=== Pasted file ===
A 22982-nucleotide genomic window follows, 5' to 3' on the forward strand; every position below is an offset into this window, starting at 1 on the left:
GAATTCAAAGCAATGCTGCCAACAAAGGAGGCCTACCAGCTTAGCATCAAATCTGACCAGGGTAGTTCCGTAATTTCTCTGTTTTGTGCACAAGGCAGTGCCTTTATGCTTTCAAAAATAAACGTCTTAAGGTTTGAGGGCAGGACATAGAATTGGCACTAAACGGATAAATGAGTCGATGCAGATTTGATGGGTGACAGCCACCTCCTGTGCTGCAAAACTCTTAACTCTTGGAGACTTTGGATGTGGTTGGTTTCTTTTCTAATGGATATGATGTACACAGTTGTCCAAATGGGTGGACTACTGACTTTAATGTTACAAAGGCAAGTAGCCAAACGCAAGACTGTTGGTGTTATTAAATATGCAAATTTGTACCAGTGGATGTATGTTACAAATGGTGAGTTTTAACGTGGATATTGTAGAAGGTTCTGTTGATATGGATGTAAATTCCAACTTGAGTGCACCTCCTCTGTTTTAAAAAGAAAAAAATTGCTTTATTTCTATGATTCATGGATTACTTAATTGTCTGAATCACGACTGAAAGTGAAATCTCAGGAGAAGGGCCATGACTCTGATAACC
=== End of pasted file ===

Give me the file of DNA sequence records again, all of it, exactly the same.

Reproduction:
A 22982-nucleotide genomic window follows, 5' to 3' on the forward strand; every position below is an offset into this window, starting at 1 on the left:
GAATTCAAAGCAATGCTGCCAACAAAGGAGGCCTACCAGCTTAGCATCAAATCTGACCAGGGTAGTTCCGTAATTTCTCTGTTTTGTGCACAAGGCAGTGCCTTTATGCTTTCAAAAATAAACGTCTTAAGGTTTGAGGGCAGGACATAGAATTGGCACTAAACGGATAAATGAGTCGATGCAGATTTGATGGGTGACAGCCACCTCCTGTGCTGCAAAACTCTTAACTCTTGGAGACTTTGGATGTGGTTGGTTTCTTTTCTAATGGATATGATGTACACAGTTGTCCAAATGGGTGGACTACTGACTTTAATGTTACAAAGGCAAGTAGCCAAACGCAAGACTGTTGGTGTTATTAAATATGCAAATTTGTACCAGTGGATGTATGTTACAAATGGTGAGTTTTAACGTGGATATTGTAGAAGGTTCTGTTGATATGGATGTAAATTCCAACTTGAGTGCACCTCCTCTGTTTTAAAAAGAAAAAAATTGCTTTATTTCTATGATTCATGGATTACTTAATTGTCTGAATCACGACTGAAAGTGAAATCTCAGGAGAAGGGCCATGACTCTGATAACC